Cube Designer is a SmartView extension.  Once downloaded (you will need to be connected via SmartView to an Essbase Cloud server to get this, at least as of the writing of this post), it appears as another ribbon in Excel.  It’s here in Excel 2016 but I’ve used it in 2010 without issue, just like SmartView itself.

Again, let’s take a lightning tour and then do a wee bit of a use case before I call it a night.

That lightning tour

Man oh man oh man I’m going to blow through here.  Check out the other blogs in the blog hop or stay tuned to Yr. Hmbl., Fthl., & Obt. Svt.’s blog next week and quite a bit hereafter for more information.


The connections you make in ad hoc SmartView query sheets don’t apply here.  To do Cube Designer actions, connect in through the ribbon.

Actually, I take that back.  If you are connected to an Essbase Cloud instance through a valid SmartView query, logging in through Connections is not required.


If you remember the Templates feature in the web UI, it’s roughly analogous to Gallery.  I’m going to have to poke around a bit more to understand why they contain different content as logically they should be the same.  Stay tuned.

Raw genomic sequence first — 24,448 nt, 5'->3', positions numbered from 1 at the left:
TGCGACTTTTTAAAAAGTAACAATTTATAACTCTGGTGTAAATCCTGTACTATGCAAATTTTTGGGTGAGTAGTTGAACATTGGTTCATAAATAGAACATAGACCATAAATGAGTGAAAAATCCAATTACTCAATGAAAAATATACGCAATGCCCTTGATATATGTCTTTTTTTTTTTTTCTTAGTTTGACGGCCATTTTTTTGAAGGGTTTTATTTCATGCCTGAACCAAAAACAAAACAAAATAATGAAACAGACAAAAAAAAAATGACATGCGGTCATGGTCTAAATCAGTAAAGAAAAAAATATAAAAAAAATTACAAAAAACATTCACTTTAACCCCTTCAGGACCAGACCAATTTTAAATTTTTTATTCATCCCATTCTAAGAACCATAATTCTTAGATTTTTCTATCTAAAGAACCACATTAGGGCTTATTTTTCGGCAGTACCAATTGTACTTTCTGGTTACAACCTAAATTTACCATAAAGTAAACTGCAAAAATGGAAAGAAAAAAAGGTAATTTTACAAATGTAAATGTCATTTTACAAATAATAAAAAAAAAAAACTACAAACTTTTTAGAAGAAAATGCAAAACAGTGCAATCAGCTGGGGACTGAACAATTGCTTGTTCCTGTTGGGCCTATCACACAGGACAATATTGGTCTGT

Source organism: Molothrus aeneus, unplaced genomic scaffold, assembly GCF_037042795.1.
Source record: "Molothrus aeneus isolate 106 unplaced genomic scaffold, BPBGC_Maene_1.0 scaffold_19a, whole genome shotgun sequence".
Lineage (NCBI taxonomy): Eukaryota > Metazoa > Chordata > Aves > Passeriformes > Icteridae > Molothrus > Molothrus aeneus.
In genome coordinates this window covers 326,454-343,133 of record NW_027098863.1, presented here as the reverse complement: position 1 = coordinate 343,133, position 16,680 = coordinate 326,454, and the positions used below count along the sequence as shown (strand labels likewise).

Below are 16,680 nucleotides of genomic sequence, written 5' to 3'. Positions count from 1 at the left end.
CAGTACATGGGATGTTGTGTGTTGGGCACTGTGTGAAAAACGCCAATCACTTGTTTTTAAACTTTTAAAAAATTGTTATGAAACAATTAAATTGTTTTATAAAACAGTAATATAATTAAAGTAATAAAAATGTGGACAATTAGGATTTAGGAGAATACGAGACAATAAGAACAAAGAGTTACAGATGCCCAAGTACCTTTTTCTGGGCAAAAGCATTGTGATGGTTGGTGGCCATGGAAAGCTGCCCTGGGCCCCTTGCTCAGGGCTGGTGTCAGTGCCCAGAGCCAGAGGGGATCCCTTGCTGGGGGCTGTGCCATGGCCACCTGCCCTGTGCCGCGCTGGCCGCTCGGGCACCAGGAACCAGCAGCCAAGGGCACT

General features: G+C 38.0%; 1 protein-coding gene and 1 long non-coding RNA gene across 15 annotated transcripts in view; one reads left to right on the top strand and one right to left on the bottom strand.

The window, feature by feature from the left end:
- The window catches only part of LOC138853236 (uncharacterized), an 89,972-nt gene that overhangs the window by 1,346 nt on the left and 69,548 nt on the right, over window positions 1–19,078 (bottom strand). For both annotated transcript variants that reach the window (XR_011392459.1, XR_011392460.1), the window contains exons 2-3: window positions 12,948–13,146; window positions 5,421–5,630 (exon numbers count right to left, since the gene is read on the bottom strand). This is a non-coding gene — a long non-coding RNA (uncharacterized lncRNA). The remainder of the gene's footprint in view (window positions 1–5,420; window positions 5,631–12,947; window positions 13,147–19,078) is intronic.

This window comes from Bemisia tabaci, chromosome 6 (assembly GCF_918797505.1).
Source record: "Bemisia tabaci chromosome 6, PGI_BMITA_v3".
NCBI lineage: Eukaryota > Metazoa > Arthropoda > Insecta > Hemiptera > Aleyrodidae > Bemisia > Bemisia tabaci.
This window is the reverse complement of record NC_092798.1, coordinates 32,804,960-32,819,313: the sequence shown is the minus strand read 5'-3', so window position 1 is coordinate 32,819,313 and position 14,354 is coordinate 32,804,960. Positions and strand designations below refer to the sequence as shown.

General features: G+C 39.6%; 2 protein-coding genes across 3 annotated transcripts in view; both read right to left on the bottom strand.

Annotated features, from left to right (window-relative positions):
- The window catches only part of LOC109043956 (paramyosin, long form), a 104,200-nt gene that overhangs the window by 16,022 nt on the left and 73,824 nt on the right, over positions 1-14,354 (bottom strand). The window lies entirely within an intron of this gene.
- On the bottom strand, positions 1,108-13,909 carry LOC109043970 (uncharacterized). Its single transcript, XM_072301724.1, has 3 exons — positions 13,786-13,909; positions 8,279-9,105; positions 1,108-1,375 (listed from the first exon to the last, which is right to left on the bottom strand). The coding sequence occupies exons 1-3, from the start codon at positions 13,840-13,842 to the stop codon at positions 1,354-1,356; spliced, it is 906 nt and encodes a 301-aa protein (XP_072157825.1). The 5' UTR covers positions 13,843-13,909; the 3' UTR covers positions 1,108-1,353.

I find this to be oddly named.  Would it be better to call it “File” or “Object” or something like that?  It’s essentially Windows (no Mac OS as no Mac SmartView) file open and save as well as extracting an existing database to an Excel metadata (and data) workbook.

Open and Save I will leave for your fertile imagination.

Export Cube is quite a bit more interesting.

Export Cube

Briefly, instead of using the web ui, developers can create, manage, and deploy Essbase databases from within Excel.  Modification of the Essbase database itself (dimensions, members, formulas, even data) can all be done offline.  Shades of Arbor’s Application Manager for those who have been around for a while.  

Having said that, because it is Excel, it’s without rules, i.e. there is no syntax checker, no guarantee that you’ve built a dimension build file correctly, etc.

Click on Export, and you’ll get a simple dialog box asking for application and database name.

Once complete, a completion message box appears.  This can take a while given the size of the database as metadata for all dimensions, calcs, etc. are downloaded.

NB – Data is not part of this download.  Data is part of the web ui’s database export.  I have to assume this is either a prerelease issue or a bug that will be fixed soon.  In any case, the data is available through the web.